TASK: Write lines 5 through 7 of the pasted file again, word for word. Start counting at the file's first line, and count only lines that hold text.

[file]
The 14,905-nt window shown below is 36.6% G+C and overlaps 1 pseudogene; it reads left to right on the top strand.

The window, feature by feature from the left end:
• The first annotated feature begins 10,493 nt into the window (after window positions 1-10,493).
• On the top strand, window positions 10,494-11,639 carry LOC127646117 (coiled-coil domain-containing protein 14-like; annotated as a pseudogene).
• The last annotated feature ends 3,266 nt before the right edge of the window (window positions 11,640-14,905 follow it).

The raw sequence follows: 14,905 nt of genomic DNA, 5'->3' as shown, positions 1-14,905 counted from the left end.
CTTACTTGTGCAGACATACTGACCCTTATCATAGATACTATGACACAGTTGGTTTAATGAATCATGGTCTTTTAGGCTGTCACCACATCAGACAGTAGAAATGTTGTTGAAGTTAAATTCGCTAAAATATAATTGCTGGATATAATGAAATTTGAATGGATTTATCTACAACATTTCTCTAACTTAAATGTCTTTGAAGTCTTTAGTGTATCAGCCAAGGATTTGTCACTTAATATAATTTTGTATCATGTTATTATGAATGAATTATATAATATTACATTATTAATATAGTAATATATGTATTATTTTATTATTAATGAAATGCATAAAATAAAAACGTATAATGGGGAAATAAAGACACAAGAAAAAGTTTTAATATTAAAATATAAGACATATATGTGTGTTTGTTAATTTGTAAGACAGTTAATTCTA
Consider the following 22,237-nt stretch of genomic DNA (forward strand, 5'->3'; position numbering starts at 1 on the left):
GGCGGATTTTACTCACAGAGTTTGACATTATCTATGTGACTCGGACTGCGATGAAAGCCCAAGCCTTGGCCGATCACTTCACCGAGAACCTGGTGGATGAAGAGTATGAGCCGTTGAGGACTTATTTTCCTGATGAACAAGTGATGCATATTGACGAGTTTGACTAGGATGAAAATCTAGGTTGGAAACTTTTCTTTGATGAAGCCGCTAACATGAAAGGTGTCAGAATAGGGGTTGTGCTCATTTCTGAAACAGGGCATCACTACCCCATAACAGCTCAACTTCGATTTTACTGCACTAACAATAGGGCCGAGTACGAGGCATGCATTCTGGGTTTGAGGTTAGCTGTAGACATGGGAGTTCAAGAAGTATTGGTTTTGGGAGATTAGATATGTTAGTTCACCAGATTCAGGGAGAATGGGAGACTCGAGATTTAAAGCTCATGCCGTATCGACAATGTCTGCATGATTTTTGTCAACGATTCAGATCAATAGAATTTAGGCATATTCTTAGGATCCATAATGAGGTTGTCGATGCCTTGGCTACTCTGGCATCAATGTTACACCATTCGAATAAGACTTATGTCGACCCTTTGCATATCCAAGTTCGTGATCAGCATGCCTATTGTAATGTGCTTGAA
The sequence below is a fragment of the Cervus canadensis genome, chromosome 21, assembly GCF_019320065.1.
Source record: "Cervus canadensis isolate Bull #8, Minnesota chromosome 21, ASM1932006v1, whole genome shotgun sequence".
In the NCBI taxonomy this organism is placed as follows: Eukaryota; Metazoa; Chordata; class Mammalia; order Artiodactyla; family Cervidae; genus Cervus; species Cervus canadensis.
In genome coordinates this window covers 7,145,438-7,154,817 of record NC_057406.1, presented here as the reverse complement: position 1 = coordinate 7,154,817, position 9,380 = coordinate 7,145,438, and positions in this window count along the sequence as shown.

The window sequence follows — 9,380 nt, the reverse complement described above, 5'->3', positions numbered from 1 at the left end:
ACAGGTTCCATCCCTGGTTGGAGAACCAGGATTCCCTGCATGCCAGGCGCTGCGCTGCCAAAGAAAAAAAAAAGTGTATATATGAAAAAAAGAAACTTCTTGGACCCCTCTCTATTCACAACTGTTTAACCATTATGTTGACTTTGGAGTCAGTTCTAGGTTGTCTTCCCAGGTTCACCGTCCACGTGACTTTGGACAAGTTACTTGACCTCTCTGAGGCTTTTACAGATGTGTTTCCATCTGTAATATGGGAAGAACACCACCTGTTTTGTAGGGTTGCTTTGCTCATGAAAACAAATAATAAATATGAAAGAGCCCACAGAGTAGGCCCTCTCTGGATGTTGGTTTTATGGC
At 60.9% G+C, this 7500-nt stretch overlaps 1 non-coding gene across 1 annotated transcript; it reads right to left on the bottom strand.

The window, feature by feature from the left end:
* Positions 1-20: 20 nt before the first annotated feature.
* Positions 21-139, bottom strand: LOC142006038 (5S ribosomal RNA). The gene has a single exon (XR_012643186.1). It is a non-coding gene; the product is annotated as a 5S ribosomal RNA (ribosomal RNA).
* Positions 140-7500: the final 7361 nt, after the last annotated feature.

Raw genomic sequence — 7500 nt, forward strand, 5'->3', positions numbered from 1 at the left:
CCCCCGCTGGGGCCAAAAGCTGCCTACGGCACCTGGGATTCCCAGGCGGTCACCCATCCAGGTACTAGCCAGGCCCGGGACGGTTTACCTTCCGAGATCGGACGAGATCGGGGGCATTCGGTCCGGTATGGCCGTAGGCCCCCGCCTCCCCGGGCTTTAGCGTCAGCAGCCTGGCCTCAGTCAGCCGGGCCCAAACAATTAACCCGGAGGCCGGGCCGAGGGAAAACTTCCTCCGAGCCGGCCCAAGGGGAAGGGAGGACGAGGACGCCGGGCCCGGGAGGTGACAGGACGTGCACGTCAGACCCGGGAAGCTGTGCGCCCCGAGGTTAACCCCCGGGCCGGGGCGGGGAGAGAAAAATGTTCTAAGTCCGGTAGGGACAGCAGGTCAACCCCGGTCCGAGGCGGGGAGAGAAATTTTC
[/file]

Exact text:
• The last annotated feature ends 3,266 nt before the right edge of the window (window positions 11,640-14,905 follow it).

The raw sequence follows: 14,905 nt of genomic DNA, 5'->3' as shown, positions 1-14,905 counted from the left end.
CTTACTTGTGCAGACATACTGACCCTTATCATAGATACTATGACACAGTTGGTTTAATGAATCATGGTCTTTTAGGCTGTCACCACATCAGACAGTAGAAATGTTGTTGAAGTTAAATTCGCTAAAATATAATTGCTGGATATAATGAAATTTGAATGGATTTATCTACAACATTTCTCTAACTTAAATGTCTTTGAAGTCTTTAGTGTATCAGCCAAGGATTTGTCACTTAATATAATTTTGTATCATGTTATTATGAATGAATTATATAATATTACATTATTAATATAGTAATATATGTATTATTTTATTATTAATGAAATGCATAAAATAAAAACGTATAATGGGGAAATAAAGACACAAGAAAAAGTTTTAATATTAAAATATAAGACATATATGTGTGTTTGTTAATTTGTAAGACAGTTAATTCTA